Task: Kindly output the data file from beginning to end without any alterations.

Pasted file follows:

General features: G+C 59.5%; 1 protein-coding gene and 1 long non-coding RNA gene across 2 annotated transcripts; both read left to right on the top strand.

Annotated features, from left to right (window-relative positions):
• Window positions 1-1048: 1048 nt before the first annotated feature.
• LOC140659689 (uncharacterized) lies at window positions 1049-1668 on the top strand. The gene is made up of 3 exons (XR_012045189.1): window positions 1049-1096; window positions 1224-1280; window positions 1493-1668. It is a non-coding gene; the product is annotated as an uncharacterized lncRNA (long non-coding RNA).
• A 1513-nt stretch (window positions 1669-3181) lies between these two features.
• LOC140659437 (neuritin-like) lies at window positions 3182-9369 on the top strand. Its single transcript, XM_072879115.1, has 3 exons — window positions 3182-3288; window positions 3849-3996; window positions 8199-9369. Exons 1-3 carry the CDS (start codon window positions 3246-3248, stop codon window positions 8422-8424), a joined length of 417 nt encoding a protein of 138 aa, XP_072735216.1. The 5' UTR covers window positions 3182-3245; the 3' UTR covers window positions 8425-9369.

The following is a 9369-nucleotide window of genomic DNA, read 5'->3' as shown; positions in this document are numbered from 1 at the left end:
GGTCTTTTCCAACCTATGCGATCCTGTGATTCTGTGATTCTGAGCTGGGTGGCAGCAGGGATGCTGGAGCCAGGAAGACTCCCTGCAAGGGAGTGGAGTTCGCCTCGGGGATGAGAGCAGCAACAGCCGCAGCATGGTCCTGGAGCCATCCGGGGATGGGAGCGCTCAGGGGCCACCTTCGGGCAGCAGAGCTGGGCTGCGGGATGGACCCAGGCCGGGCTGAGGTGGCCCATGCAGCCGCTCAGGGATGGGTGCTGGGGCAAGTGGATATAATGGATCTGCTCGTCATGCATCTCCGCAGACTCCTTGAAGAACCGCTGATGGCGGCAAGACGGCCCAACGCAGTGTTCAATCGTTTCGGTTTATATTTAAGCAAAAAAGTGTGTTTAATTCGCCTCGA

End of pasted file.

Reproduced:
General features: G+C 59.5%; 1 protein-coding gene and 1 long non-coding RNA gene across 2 annotated transcripts; both read left to right on the top strand.

Annotated features, from left to right (window-relative positions):
• Window positions 1-1048: 1048 nt before the first annotated feature.
• LOC140659689 (uncharacterized) lies at window positions 1049-1668 on the top strand. The gene is made up of 3 exons (XR_012045189.1): window positions 1049-1096; window positions 1224-1280; window positions 1493-1668. It is a non-coding gene; the product is annotated as an uncharacterized lncRNA (long non-coding RNA).
• A 1513-nt stretch (window positions 1669-3181) lies between these two features.
• LOC140659437 (neuritin-like) lies at window positions 3182-9369 on the top strand. Its single transcript, XM_072879115.1, has 3 exons — window positions 3182-3288; window positions 3849-3996; window positions 8199-9369. Exons 1-3 carry the CDS (start codon window positions 3246-3248, stop codon window positions 8422-8424), a joined length of 417 nt encoding a protein of 138 aa, XP_072735216.1. The 5' UTR covers window positions 3182-3245; the 3' UTR covers window positions 8425-9369.

The following is a 9369-nucleotide window of genomic DNA, read 5'->3' as shown; positions in this document are numbered from 1 at the left end:
GGTCTTTTCCAACCTATGCGATCCTGTGATTCTGTGATTCTGAGCTGGGTGGCAGCAGGGATGCTGGAGCCAGGAAGACTCCCTGCAAGGGAGTGGAGTTCGCCTCGGGGATGAGAGCAGCAACAGCCGCAGCATGGTCCTGGAGCCATCCGGGGATGGGAGCGCTCAGGGGCCACCTTCGGGCAGCAGAGCTGGGCTGCGGGATGGACCCAGGCCGGGCTGAGGTGGCCCATGCAGCCGCTCAGGGATGGGTGCTGGGGCAAGTGGATATAATGGATCTGCTCGTCATGCATCTCCGCAGACTCCTTGAAGAACCGCTGATGGCGGCAAGACGGCCCAACGCAGTGTTCAATCGTTTCGGTTTATATTTAAGCAAAAAAGTGTGTTTAATTCGCCTCGA